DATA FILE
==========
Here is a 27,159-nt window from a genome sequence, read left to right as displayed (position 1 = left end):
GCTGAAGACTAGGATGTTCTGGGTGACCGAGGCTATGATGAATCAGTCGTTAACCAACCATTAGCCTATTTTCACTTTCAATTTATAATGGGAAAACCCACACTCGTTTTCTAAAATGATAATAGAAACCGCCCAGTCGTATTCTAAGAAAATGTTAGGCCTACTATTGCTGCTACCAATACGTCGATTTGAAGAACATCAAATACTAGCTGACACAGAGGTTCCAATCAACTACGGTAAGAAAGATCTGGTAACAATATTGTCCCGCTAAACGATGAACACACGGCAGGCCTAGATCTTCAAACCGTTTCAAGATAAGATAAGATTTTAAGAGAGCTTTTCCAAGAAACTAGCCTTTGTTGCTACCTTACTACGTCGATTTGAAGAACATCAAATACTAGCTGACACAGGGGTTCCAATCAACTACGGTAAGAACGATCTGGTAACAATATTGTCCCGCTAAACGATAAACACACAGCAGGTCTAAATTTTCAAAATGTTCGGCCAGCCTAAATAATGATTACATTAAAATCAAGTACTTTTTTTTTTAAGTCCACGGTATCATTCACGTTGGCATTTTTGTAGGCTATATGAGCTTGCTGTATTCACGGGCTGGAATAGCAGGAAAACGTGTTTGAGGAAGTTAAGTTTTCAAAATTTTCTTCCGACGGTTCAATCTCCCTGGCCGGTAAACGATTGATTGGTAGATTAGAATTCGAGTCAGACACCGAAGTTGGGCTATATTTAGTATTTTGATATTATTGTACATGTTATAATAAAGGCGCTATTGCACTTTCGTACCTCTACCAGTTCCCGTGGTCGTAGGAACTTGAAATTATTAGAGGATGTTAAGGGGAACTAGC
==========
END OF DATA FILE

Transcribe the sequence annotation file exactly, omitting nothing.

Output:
Here is a 27,159-nt window from a genome sequence, read left to right as displayed (position 1 = left end):
GCTGAAGACTAGGATGTTCTGGGTGACCGAGGCTATGATGAATCAGTCGTTAACCAACCATTAGCCTATTTTCACTTTCAATTTATAATGGGAAAACCCACACTCGTTTTCTAAAATGATAATAGAAACCGCCCAGTCGTATTCTAAGAAAATGTTAGGCCTACTATTGCTGCTACCAATACGTCGATTTGAAGAACATCAAATACTAGCTGACACAGAGGTTCCAATCAACTACGGTAAGAAAGATCTGGTAACAATATTGTCCCGCTAAACGATGAACACACGGCAGGCCTAGATCTTCAAACCGTTTCAAGATAAGATAAGATTTTAAGAGAGCTTTTCCAAGAAACTAGCCTTTGTTGCTACCTTACTACGTCGATTTGAAGAACATCAAATACTAGCTGACACAGGGGTTCCAATCAACTACGGTAAGAACGATCTGGTAACAATATTGTCCCGCTAAACGATAAACACACAGCAGGTCTAAATTTTCAAAATGTTCGGCCAGCCTAAATAATGATTACATTAAAATCAAGTACTTTTTTTTTTAAGTCCACGGTATCATTCACGTTGGCATTTTTGTAGGCTATATGAGCTTGCTGTATTCACGGGCTGGAATAGCAGGAAAACGTGTTTGAGGAAGTTAAGTTTTCAAAATTTTCTTCCGACGGTTCAATCTCCCTGGCCGGTAAACGATTGATTGGTAGATTAGAATTCGAGTCAGACACCGAAGTTGGGCTATATTTAGTATTTTGATATTATTGTACATGTTATAATAAAGGCGCTATTGCACTTTCGTACCTCTACCAGTTCCCGTGGTCGTAGGAACTTGAAATTATTAGAGGATGTTAAGGGGAACTAGC